The Automobile Association (AA) has called recent remarks by Transport Minister Fikile Mbalula on e-tolls “disappointing and out of step with the sentiments of the majority of Gauteng motorists”.
Mbalula said that the controversial project would not be scrapped and that an e-toll funding solution would be found.
The AA has reiterated its long-held view that the e-toll system in its present form will continue to fail as most motorists had taken a stand against making e-toll payments.
Mbalula said all national roads had to be maintained “… which meant the e-toll system cannot be scrapped”.
“The funding model that we have employed as a country for our roads is affected by our attitude towards e-tolls, but we are working on that, and an e-toll solution will be found,” said Mbalula.
The AA said the suggestion that road funding and maintenance is based solely on e-tolls is misleading.
“There are other options available. Scrapping of e-tolls should not, in our view, result in a lack of maintenance and development on the Gauteng freeway. It just means alternative sources of funding must be sought,” said the AA.
The AA’s research on the matter revealed that an overwhelming majority of Gauteng motorists said they would never pay e-tolls under any circumstances.
People have instead proposed the scrapping of the system and reimbursing funds to those who have historically paid.
ALSO READ: E-tolls must stay, insists Mbalula
“We have also called for the ring-fencing of a portion of the existing general fuel levy to fund the Gauteng Freeway Improvement Project [GFIP] as a more sustainable funding mechanism for e-tolls,” said the AA.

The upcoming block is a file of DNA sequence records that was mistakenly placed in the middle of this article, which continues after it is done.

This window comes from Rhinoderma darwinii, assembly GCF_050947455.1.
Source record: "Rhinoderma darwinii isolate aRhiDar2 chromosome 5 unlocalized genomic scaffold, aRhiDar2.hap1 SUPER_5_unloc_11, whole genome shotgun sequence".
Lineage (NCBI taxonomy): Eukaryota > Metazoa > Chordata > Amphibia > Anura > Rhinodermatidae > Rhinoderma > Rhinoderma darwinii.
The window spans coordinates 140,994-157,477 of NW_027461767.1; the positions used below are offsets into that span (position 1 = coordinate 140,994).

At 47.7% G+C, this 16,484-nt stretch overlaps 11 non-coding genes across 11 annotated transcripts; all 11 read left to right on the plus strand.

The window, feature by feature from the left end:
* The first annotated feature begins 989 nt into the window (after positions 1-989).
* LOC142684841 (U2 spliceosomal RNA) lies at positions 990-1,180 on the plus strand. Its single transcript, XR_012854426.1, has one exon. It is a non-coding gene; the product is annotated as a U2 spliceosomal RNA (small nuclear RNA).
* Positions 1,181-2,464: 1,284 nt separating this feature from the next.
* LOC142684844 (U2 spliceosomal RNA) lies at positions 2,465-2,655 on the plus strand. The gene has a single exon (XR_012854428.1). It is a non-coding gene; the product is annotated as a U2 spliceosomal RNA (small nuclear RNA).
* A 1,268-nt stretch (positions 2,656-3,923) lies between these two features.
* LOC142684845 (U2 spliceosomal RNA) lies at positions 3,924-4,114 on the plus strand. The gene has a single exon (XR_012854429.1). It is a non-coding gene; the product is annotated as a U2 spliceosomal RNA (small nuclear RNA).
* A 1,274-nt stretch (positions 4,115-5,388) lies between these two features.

The GFIP is part of a broader transport problem in the province. Gauteng motorists are being saddled with a financial burden to maintain a major route, but other transport needs are not being met.
“One of these are the costs associated with the Gautrain, which only services transport needs of a minority of citizens and runs contrary to the concept of the user-pays principle which the government advocates,” said the AA.
Last year, the Gauteng transport department paid R1.9 billion to a private company, Bombela, which operates the Gautrain as part of a patronage guarantee.
The patronage guarantee is paid to Bombela if passenger levels on the Gautrain fall below set levels. In 2020, the Gauteng transport budget was R7.7 billion, so the money paid to Bombela consumed 25% of the province’s transport budget.
“Surely, this money will be better spent on servicing projects such as the GFIP, which carries more people daily than the Gautrain?” asked the AA.
The AA is also concerned there’s been no formal decision on the future of e-tolls yet.
In 2019, months before the election, the South African National Roads Agency Limited (Sanral) announced it would suspend the process of pursuing historical debt owed to it.
“Not since 2019, months before the election, when Sanral announced it would suspend the process of pursuing historical debt owed to it, has anything been officially communicated about the future e-tolls,” said the AA.
“Cabinet must inform the public on what the future of this system is, and it should do so sooner rather than later,” it added.
Compiled by Narissa Subramoney